WEEK AHEAD: Budget storm clouds dissipate; half-day Thursday; new school chief Tuesday; meeting schedule

Know those summer storms that are supposed to form but then don’t, and instead you’re left carrying a raincoat on a sunny day?

That’s kind of what it’s like to have been a municipal budget writer the past couple years. 

A recession is coming! the professional economists have shouted. It didn’t. Inflation surely will drag the economy down! It hasn’t. The bursting tech bubble and recent bank runs will sink us all! Sure, Jan.  

Perhaps we’re tempting the fates by focusing on this, but it can’t be ignored. Abington Town Meeting voters will again be asked to approve a budget that is balanced, that maintains services, that adds a few key personnel, that funds employee contracts, and invests in the town’s capital needs.

Local tax revenue collections are steady. State aid numbers came in solid. Last year ended with a $2 million surplus. Even the growth of health care costs are reasonable.

The town’s $3 million rainy day fund/umbrella? It’s still there. Just not needed again this year. Next year? Maybe. Maybe not. 

What’s up for a vote next week is a $65.6 million town budget, which increases spending by about 4 percent over this year. It expands a part-time position in the Assessor’s Office to full-time, restores a health coordinator position in the Health Department, provides funding for a Town Planner, and fully funds new contracts for the police, fire, and library employee unions. The school portion of the budget will increase by 7 percent, with $300,000 allocated for new positions. (The exact positions included are expected to be discussed at Tuesday’s School Committee meeting.) 

There’s also $1.6 million in capital projects being proposed, funded through the town’s free cash (which is muni budgeting speak for “previous fiscal year’s surplus”). Those projects include $200,000 to replace student laptops, $105,000 for a new walk-in cooler/freezer at the Woodsdale, $100,000 for two new mowers for DPW, $210,000 to rewire the Routes 123/58 traffic lights, $167,000 for three new police cars, among other purchases.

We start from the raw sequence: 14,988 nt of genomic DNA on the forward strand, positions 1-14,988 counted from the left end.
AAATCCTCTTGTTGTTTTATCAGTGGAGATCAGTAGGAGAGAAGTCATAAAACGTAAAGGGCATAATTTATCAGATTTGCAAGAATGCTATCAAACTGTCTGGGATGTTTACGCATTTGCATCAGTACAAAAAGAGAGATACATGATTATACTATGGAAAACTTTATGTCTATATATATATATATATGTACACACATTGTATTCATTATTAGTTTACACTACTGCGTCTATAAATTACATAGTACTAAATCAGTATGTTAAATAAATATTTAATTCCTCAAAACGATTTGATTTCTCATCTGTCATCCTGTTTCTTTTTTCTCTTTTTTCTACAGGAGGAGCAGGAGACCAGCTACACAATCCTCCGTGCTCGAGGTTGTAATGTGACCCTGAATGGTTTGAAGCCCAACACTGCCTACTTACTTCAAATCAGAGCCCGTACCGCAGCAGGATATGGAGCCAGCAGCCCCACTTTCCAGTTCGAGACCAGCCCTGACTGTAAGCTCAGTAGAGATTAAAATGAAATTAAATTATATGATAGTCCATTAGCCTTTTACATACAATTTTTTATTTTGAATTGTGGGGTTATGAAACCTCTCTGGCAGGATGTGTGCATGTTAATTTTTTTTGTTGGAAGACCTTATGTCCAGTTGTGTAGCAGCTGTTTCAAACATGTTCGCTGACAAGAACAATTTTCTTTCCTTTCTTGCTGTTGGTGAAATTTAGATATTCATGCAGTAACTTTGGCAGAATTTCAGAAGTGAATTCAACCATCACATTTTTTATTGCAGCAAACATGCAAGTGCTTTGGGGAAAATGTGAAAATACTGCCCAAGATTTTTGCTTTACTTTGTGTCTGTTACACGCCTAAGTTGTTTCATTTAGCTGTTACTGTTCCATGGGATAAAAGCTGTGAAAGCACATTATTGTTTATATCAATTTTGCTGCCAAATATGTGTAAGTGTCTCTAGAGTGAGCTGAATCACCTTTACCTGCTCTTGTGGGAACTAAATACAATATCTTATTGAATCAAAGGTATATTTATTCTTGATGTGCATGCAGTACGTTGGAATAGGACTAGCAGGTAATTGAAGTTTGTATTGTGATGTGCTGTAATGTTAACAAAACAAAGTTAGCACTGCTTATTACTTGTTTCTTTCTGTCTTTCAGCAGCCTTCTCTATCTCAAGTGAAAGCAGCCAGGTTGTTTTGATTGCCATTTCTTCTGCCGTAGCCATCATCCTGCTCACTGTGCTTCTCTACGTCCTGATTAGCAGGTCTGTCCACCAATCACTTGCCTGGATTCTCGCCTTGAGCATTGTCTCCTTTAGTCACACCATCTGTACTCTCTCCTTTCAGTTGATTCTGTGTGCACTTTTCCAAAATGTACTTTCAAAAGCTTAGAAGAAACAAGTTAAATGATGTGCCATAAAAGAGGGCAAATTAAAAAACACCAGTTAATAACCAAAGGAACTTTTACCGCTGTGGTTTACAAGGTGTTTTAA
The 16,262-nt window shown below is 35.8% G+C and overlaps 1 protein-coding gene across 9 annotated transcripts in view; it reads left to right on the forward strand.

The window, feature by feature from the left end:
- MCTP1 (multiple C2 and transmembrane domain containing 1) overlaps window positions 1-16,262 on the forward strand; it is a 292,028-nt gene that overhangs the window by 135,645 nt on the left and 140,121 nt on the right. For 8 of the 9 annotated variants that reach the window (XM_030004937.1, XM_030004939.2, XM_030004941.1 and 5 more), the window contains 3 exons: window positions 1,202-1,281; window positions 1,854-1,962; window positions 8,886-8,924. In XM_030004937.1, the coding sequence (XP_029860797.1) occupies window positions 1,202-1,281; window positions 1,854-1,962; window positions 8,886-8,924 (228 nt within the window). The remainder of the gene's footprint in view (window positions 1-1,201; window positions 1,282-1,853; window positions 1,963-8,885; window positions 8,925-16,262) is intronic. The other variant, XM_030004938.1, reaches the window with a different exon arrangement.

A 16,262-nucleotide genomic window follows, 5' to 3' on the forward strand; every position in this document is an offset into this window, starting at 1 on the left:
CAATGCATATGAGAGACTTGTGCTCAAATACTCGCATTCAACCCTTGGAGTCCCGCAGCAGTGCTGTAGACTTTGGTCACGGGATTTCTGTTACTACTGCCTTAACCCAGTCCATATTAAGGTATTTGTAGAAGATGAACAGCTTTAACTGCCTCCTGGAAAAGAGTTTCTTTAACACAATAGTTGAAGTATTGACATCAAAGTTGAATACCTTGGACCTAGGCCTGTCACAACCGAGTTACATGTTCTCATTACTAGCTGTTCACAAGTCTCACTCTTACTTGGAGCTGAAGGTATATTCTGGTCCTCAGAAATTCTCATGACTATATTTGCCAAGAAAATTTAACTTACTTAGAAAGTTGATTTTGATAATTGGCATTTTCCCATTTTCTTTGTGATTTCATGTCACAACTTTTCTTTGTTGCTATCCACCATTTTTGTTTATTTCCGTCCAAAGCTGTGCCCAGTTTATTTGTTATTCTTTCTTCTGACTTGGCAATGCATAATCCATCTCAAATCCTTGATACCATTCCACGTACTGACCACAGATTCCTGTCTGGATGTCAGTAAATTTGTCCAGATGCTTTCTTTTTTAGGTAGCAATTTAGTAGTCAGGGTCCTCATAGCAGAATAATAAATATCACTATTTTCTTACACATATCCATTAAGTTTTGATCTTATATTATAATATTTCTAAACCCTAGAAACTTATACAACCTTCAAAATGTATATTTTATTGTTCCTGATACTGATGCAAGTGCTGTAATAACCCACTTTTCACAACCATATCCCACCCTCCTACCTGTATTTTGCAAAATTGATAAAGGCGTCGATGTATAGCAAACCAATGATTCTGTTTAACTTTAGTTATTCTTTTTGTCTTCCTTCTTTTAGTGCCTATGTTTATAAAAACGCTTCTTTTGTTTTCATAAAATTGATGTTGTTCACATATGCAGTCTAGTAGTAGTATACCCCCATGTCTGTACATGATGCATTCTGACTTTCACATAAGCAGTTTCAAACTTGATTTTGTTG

For those that remember the financial quagmire the town was in around the turn of the century, this must feel like the days of wine and roses. 

Abington News will have more details later this week in our regular Town Meeting preview. 


The School Committee appears ready to move quickly in naming a successor to Superintendent Peter Schafer, who will be retiring after the 2023-34 school year. The board already voted to offer the job to Asst. Superintendent Felicia Moschella, pending successful contract negotiations. Those negotiations have been held, and the School Committee Tuesday night is expected to formally approve the deal. Terms have not been formally announced but should be made public as part of the discussion. Schafer is scheduled to make $197,154 this fiscal year.   


Daffodils are blooming so that means its standardized testing season. AHS 10th graders will be taking the MCAS English Language Arts tests Tuesday and Wednesday. 


The deadline for AHS seniors to apply for scholarships is Monday, April 3, at 2 p.m. Seniors recently received application information for more than 30 town scholarships. No applications will be accepted after this deadline. 


Abington students have a half day on Thursday for teacher development. High School students are dismissed at 10:45 a.m., Middle School students at 11:10 a.m., Woodsdale students at 11:40 a.m., and Beaver Brook students at Noon.


Here’s a list of municipal meetings (March 20 – 22) and a couple of new show links that were produced this week by the staff at Abington Community Access & Media Inc….

Board of Health (3/20)

Finance Committee (3/22) –


Town Meeting Review  (3/22) –

United Church of Christ Lenten Chowder Suppers –



School Committee, 7 p.m., M/HS Library. Agenda includes a discussion about a contract for the new superintendent, the FY 24 budget, the HS improvement plan, and an update from the ELA coordinator.


Conservation Commission, 6:30 p.m., Town Hall. Agenda includes discussion about a possible new 40B off North Quincy Street, plus progress on 154 Brockton Avenue. 

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